2 40 - Things you need to know about seeing Sakura in Japan

Things you need to know about seeing Sakura in Japan

Posted on Posted in Scenery

As well as leading the way in robotics, sushi and skyscraper technology, the Japanese have long been celebrated as global leaders in the art of cherry blossom appreciation. From as early as the eighth century, elite imperial courtiers paused to appreciate the delicate pink cherry blossoms known as sakura before indulging in picnics and poetry sessions beneath the blooms. Fast-forward more than a millennium and the flowers that launched a thousand haiku are no less revered in modern-day Japan.

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The Sakura Front

The nation prides itself on its devotion to the important task of forecasting the exact arrival of the first cherry blossoms. Since 1951, teams of meteorologists have been dispatched to monitor the advance of the cherry blossom front – sakura zensen in Japanese – as they burst into bloom across the country.

Today, it is a hi-tech affair, with forecasts and scientists undertaking complicated mathematical equations filling television screens in the build-up to their appearance.

When to Visit

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Unlike the nation’s famed public transport system, the cherry blossoms are not as punctual as tourists might like. Some years they arrive early following a spell of warm weather; other years, chillier temperatures make them late or downpours bring an early demise.

But the first blossoms generally appear in Okinawa in January and slowly move up the archipelago, passing through Japan’s central islands (including Kyoto and Tokyo) in late March and early April, before progressing further north and hitting Hokkaido in early May.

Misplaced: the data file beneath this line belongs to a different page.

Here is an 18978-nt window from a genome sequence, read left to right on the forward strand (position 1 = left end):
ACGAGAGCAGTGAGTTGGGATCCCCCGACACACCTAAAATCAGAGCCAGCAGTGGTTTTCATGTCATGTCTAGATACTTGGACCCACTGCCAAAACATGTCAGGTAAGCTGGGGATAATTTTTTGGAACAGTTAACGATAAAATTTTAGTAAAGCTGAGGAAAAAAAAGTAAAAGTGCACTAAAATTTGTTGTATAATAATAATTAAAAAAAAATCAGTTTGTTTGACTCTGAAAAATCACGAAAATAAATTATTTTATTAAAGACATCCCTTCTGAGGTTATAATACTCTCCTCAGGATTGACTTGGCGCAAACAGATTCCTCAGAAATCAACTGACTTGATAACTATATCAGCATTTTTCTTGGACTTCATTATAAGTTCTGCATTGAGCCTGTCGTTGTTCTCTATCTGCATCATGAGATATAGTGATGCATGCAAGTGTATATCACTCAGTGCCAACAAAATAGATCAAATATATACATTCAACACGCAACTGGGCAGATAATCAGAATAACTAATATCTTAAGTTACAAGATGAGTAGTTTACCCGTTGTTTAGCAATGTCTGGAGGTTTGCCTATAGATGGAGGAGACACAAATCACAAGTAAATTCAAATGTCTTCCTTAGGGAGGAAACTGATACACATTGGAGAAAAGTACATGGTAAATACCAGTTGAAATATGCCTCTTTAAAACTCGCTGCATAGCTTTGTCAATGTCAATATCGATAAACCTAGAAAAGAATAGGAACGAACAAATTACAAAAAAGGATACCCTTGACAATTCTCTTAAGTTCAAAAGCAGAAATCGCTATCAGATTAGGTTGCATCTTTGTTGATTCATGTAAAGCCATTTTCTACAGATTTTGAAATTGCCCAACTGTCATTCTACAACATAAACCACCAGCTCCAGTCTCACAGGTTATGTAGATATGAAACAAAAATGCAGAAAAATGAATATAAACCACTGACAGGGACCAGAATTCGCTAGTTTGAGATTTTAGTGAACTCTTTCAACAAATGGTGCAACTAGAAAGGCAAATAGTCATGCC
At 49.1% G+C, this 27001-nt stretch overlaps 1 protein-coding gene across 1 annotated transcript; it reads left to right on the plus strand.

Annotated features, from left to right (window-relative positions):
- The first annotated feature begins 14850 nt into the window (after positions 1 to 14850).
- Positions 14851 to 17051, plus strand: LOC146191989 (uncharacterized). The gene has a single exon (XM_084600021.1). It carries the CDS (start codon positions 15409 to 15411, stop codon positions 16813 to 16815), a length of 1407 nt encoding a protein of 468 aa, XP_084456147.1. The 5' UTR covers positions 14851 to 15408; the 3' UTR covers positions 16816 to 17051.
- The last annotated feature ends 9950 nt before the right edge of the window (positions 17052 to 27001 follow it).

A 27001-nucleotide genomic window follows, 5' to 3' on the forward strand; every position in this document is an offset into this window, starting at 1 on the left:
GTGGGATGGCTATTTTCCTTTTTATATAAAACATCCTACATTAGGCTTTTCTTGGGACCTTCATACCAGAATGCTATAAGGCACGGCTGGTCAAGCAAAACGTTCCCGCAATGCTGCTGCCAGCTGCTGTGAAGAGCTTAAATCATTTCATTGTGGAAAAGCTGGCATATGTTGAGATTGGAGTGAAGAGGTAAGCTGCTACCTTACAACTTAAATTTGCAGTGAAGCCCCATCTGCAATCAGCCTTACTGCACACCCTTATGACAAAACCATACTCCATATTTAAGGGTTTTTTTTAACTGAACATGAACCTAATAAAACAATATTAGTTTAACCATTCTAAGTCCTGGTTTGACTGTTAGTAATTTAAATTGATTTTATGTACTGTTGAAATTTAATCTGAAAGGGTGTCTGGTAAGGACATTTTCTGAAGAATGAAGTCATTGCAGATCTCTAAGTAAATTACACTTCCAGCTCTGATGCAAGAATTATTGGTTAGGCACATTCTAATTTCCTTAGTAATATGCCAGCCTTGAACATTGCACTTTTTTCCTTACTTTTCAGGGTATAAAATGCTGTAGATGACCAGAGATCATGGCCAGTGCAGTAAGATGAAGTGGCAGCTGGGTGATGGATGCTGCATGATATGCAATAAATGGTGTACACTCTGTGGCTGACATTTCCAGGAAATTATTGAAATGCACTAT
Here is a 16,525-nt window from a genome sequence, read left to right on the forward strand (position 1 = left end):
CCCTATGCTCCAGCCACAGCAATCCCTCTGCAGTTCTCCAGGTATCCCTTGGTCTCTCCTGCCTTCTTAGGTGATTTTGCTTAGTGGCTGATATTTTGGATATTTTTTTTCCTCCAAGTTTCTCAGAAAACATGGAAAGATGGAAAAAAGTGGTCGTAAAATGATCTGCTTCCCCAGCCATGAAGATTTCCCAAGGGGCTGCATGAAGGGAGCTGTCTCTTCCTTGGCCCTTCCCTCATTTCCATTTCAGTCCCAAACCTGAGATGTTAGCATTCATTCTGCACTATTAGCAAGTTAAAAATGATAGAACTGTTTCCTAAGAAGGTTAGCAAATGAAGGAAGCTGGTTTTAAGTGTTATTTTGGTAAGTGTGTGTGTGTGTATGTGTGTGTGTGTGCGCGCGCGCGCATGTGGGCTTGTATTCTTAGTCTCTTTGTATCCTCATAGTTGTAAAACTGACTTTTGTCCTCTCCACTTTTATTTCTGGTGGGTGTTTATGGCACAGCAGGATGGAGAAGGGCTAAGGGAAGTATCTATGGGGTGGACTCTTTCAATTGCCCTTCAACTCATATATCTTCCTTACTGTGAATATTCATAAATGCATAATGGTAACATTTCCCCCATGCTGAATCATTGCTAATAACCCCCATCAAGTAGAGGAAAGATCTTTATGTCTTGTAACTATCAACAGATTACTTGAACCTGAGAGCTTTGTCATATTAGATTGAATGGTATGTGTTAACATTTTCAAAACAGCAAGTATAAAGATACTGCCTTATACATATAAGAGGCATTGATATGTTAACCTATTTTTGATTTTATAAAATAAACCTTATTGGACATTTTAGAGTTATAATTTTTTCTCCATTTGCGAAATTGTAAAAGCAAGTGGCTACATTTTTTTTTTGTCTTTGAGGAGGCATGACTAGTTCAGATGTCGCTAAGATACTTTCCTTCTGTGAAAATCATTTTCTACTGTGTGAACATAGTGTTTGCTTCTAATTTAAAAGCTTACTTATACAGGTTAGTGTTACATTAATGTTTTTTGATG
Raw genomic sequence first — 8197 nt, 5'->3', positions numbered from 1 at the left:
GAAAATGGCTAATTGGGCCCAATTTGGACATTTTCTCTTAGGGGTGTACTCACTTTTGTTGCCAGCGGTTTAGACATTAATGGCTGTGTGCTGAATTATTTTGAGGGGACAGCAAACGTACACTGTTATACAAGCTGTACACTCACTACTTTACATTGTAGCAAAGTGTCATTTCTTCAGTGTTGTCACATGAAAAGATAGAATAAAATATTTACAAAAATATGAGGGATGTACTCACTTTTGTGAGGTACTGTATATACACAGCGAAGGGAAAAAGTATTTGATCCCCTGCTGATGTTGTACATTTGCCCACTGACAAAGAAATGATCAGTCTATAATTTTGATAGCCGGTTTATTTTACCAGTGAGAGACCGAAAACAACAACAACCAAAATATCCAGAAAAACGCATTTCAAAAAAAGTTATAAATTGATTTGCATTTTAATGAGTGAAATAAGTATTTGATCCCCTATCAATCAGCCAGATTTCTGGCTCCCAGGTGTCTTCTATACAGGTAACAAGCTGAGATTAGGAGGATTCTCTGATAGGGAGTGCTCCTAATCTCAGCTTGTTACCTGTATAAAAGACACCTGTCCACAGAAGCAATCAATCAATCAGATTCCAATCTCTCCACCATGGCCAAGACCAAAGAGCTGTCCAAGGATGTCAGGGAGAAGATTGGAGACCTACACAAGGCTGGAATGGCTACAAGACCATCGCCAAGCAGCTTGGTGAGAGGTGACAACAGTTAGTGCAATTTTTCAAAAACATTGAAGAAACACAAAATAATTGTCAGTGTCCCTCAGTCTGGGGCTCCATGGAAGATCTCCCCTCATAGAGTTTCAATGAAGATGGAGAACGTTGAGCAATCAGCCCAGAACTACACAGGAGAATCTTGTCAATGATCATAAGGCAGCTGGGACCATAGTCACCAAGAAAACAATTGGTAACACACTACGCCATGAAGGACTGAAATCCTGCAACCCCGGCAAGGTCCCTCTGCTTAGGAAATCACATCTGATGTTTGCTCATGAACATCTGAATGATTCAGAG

Where to Visit

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The capital is a good starting point. It may be famed for its concrete and skyscrapers but also excels at maximising its hanami nature spots. There are numerous picnic-friendly locations – in parks and alongside rivers – that have been planted with carefully choreographed clusters of cherry trees in recent centuries, to dramatic effect.

The South

It all starts at the bottom – more precisely, the far-flung southernmost subtropical islands of Okinawa, home to Japan’s first cherry blossoms. The blooms – often bell-shaped and a deeper pink than other regions – arrive mid-January, with viewing spots including the wild forested Yanbaru area in the north of the main Okinawa island.


Stay Healthy During Your Trip

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The mosquitoes that spread the chikungunya, dengue, and Zika viruses bite during the day and night. The best way to prevent getting sick is to protect yourself from mosquito bites with QM mosquito trap. QM mosquito killers are based on the theory that mosquitoes are attracted to heat, co2 and many other factors. So to make sure they are following the right scent, mosquitoes will start by tracing the co2 scent back to its origin. Once close enough the mosquito will start tracking the heat and finally once everything is correct they will prey for the target and thus setting our trap in motion. Like MBOX electric mosquito killer that is designed from the bottom up and is assembled without any screws; with just a gentle twist the MBOX mosquito trap can be disassembled to remove any unwanted “dead mosquitos”. Now, use QM mosquito killer to protect your traveling better. Get more information from.      http://mbox-qm.com



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